by | Nov 21, 2008 | Detroit Free Press | 0 comments

Look, I’m not trying to make excuses for these guys. But hockey is rough business. The Red Wings need a release. They need to blow off steam. So, OK, maybe it isn’t “normal” behavior. But they’re big, powerful men. They have to do it. They gotta have it.

They need their chess.


“We’re into it,” admits Darren McCarty.


“Oh, yeah, every chance we get,” says Brendan Shanahan.

Chess? Chess. On the team plane. In the hotels. In the locker room. Chess. It may be Bobby Orr on the ice, but it’s Bobby Fischer everywhere else.

“Last year it was card games, poker, helicopter, stuff like that” McCarty says. “And for a while this year, it was Balderdash, and Scattergories.”

“And then what?” I say. “Suddenly chess became popular?”

He shrugs. “Brendan brought in a board.”

Brendan brought in a board? That’s it? And now the defending Stanley Cup champions spend their spare time deciding whether the knight should take the rook?

“Sometimes we play two on a side,” McCarty says. “It’s like a war. Other guys line up behind you, trying to figure out the best move.”

I don’t know if we should brag about this, or hush it up. Chess? The Stanley Cup champions? Larry Murphy, Bob Rouse, Slava Fetisov, McCarty, Shanahan — all guys who rely on a certain toughness out on the ice — all are deeply into the little board and the plastic pieces. You ask them about a particularly hard check in last night’s game, and they’re liable to say, “It wasn’t that hard. I just shifted my king and took his bishop. Checkmate.”

Let’s face it. Only hockey gives you this. A bunch of guys with scars and missing teeth gathered around a chess board is either the greatest endorsement ever for the NHL, or a sure sign the players have taken too many blows to the head.

“Who’s the best player on the team?” I ask Shanahan.

“Iggy,” he says.

“Who’s the best player on the team?” I ask McCarty.


Let’s go to Iggy.

The Russian grandmaster

“Iggy” is Igor Larionov, the Red Wings center, who always has been more cerebral than your average hockey player. He grew up in Russia, a nation quite fond of chess, and began playing the game when he was 6 years old.

“They say you’re the chess king,” I tell Larionov.

“Well,” he says, coyly, “I am not going to say this.”

“Have you ever lost?” I say.

“One time,” he says.

“Impressive,” I say.

He winces. We look around at his teammates, pulling on jockstraps and throwing towels.

“Consider the competition?” I say.

“Exactly,” he sighs.

So, OK. It may not be Moscow. It may not be IBM’s Big Blue. Maybe some of the Wings still think Boris Spassky is the sidekick to Natasha in “Rocky & Bullwinkle.” But you gotta admit, playing chess is a much preferred pastime to smoking dope, chasing women, fathering children out of wedlock, or making the police blotter — all of which seem to be fairly popular in other sports.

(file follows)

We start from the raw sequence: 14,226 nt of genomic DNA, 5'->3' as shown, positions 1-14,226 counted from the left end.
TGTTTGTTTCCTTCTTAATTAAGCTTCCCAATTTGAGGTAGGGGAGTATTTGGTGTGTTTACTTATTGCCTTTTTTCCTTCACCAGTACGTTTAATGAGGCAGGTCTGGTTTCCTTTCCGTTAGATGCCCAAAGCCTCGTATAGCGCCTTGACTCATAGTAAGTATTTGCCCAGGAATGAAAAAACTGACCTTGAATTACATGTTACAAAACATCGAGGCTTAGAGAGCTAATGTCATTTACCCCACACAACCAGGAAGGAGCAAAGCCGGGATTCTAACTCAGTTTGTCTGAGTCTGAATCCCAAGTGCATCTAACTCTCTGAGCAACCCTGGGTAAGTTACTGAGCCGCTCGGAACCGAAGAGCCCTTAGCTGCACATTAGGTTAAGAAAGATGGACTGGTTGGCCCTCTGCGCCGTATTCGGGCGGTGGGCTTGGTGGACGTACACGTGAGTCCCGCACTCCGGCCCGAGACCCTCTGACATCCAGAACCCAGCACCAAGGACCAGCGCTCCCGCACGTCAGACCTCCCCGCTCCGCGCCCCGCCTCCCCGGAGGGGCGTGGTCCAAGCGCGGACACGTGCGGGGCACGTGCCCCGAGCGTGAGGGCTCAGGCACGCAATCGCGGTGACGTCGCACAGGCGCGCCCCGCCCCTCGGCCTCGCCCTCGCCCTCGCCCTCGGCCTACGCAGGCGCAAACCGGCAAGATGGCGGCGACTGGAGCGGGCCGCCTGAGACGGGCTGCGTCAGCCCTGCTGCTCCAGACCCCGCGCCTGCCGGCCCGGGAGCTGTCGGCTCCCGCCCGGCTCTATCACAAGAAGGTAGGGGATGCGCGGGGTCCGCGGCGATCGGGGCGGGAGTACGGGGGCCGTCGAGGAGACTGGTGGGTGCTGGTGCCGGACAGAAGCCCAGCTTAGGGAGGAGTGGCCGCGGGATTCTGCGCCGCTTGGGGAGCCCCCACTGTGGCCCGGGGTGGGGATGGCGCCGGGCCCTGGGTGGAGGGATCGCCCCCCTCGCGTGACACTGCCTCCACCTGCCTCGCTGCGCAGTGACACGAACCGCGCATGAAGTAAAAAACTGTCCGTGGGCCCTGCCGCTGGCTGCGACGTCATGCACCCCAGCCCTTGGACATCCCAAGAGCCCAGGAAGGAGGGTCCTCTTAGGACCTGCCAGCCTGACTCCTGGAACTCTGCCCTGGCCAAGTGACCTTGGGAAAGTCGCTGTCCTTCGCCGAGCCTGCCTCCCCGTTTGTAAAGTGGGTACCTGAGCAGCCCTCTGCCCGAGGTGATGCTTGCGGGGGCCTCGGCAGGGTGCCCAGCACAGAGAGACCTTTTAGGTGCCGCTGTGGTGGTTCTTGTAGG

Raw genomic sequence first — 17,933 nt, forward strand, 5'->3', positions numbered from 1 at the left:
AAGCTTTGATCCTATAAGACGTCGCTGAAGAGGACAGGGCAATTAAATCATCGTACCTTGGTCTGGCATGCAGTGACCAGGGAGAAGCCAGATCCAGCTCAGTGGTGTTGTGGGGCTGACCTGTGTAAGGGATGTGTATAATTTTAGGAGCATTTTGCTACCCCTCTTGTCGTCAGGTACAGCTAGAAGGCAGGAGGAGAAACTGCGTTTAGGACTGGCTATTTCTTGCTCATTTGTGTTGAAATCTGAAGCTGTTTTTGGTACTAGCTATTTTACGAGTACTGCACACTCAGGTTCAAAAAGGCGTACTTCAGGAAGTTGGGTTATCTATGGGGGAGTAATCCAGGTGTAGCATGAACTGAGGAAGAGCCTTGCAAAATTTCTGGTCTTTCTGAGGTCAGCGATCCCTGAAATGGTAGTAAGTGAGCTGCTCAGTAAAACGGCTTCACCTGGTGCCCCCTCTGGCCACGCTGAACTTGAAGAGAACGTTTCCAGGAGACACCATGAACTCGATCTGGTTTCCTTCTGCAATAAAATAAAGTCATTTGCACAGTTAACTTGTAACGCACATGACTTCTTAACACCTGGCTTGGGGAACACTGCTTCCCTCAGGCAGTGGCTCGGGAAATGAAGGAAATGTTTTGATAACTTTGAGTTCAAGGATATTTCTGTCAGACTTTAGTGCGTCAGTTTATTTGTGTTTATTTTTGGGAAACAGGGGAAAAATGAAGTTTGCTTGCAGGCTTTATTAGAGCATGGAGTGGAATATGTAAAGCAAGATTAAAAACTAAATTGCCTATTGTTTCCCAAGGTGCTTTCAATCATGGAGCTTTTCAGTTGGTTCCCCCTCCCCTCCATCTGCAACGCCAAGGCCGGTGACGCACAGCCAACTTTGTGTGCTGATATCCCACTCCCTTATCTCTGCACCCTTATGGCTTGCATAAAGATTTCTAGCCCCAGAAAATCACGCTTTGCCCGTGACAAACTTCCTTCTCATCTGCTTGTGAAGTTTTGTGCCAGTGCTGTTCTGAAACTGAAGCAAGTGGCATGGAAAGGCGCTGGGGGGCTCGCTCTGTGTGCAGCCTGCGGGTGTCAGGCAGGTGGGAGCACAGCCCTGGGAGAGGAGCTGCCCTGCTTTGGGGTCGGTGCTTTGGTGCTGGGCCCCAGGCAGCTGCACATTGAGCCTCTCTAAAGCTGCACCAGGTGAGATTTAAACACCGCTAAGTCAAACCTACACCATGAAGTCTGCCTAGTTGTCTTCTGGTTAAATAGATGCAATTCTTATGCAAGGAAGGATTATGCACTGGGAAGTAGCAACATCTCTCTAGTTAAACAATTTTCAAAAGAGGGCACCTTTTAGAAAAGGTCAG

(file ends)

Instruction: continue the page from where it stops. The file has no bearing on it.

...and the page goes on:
Besides, considering the competitiveness of the Red Wings, you know they throw themselves headfirst into their chess. You just hope no fights break out over who plays black and who plays white.

“Mathieu Dandenault’s surprisingly good,” McCarty says. “Sometimes he teams with Martin Lapointe.”

“Yeah,” adds Joey Kocur, “but then they start speaking French and nobody knows if they’re cheating. That’s not fair.”

“Yeah,” McCarty says, “that’s not fair.”


The answer is Bowman

Now we should point out that playing games has a long tradition on this Detroit team. For a while, it was a movie quiz thing, where one player named three actors in a movie, and the others had to guess the movie. This was big, until they ran out of movies.

Then the board games were hot. Balderdash. Pictionary. Scattergories. They all faded, too.

“Somebody throws a game out there and suddenly, we’re all into it,” McCarty says, “but we do it so much, we get sick of it, and then we never want to see it again.”

“You guys were into Monopoly for a while,” someone says.

“Yeah,” McCarty answers, “but that was just because we forgot the Trivial Pursuit box.”

Trivial Pursuit? I still can’t get past the mental picture of Kirk Maltby telling Tomas Holmstrom, “My queen takes your knight.” I still can’t imagine Nick Lidstrom nudging Steve Yzerman on the bench and whispering, “Hey. Up there in the stands. Isn’t that Garry Kasparov? Geez, you think we could meet him?”

I can’t imagine it. But then again, why not? As we said, there are worse pastimes. Chess uses your brain. It passes the time. And as one Wing admitted,
“It’s really hard to lose money on it.”

Then again, chess is only passing through. Already, McCarty says, Trivial Pursuit is beginning to grow in popularity. It could be the Next Official Pastime of the Best Team in the NHL.

“We were playing the other day, and the winning question was, ‘What hockey coach led Montreal, Pittsburgh and Detroit to the Stanley Cup?’ ” McCarty says.

“That’s convenient,” I say.

“Yeah, but Shanahan said he was going to tell Scotty that I didn’t know the answer.”

Boys will be boys.

Which is the whole point. Boys will be boys. So I am not going to bury this story about chess. I am printing it here, for the whole world to see, because we in Detroit are not embarrassed that our team has both brains and brawn. We are not ashamed that they like little plastic kings and queens. We are proud. We are glad.

Besides, the Dallas Stars play bingo.

Well, that’s what I heard . . .

To leave a message for Mitch Albom, call 1-313-223-4581.


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Mitch Albom writes about running an orphanage in impoverished Port-au-Prince, Haiti, his kids, their hardships, laughs and challenges, and the life lessons he’s learned there every day.

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